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Security guard who committed identity theft and fraud jailed for five months

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14 September 2018




Security guard who committed identity theft and fraud jailed for five months

On Thursday 6 September, at Woolwich Crown Court, Kazeem Oladimeji of Bromley pleaded guilty to an offence under the Fraud Act 2006 of fraud by false representation while working in the security industry. Oladimeji was jailed for five months and fined £115 for gaining employment using fraudulent documentation. He has been in custody since 15 August 2018 following his appearance at Bromley Magistrates' Court.

Oladimeji's conviction followed an investigation by the SIA, which stemmed from a report by a former SIA licence holder that his identity may have been compromised. 

SIA Investigators established Oladimeji adopted another's identity and obtained a false passport to enable him to gain employment. He undertook a licence renewal, altering or replacing the issued licence to show his own photograph.

Oladimeji was formally interviewed and admitted that he had used false identification documents, including obtaining a passport in the victim's name.  During the interview he also admitted to working illegally as a security guard at a supermarket in South London.

The SIA investigation was taken on by the Metropolitan Police Service due to uncertainty regarding Oladimeji's true identity and immigration status in the UK.

Nathan Salmon, the SIA's Criminal Investigations Manager, said:

 "Kazeem Oladimeji sought work in the security industry but in all probability did not qualify with our standards to achieve a licence. He therefore committed identity fraud in order to gain a job in the private security industry.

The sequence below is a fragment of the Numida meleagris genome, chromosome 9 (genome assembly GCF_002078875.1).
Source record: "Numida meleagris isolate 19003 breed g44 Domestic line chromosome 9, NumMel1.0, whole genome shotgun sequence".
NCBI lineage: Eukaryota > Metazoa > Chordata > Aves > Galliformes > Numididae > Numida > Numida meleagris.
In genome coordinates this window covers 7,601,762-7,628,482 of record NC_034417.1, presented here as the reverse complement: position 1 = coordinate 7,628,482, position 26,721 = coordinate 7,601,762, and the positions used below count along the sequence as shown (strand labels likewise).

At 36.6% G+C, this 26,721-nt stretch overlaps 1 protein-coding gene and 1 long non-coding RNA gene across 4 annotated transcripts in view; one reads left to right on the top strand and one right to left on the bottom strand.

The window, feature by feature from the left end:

The gravity of his offence is reflected in his sentence of five months in prison.

The SIA is committed to taking robust action against those who commit criminality within the private security industry and this case serves as an example."  

Nicholas Banks, the SIA's Senior Manager Decisions & Compliance, said:

"We are confident that our identity checking procedures are sufficiently robust and minimise the risk of fraud but recognise the challenge in trying to eliminate fraud. Where we do become aware that a fraud has taken place we take stringent and urgent action."


Notes to Editors:

  1. By law, security operatives working under contract must hold and display a valid SIA licence. Information about SIA enforcement and penalties can be found on the website.
  2. All first-time applicants must produce in person either their passport, UK driving licence, original UK birth certificate or UK biometric resident permit card for a face-to-face check.
  3. Our digital checks also result in some documents being subject to further inspection using a verification scanner. In addition, in order to apply for a front-line SIA licence you must obtain an approved training qualification which also requires production of identity documents in person.
  4. The offences relating to the Private Security Act (2001) that are mentioned in the above news release are as follows:

Section 3 working without a licence

The Private Security Industry Act 2001 is available online via:

  1. Other offences were committed under Section 2 of the Fraud Act 2006.

Further information:The Security Industry Authority is the organisation responsible for regulating the private security industry in the United Kingdom, reporting to the Home Secretary under the terms of thePrivate Security Industry Act 2001. The SIA's main duties are: the compulsory licensing of individuals undertaking designated activities; and managing the voluntary Approved Contractor Scheme.

For further information about the Security Industry Authority or to sign up for email updates The SIA is also on Facebook (Security Industry Authority) and Twitter (@SIAuk).

Media enquiriesonlyplease contact:

Security Industry Authority

0300 123 9869



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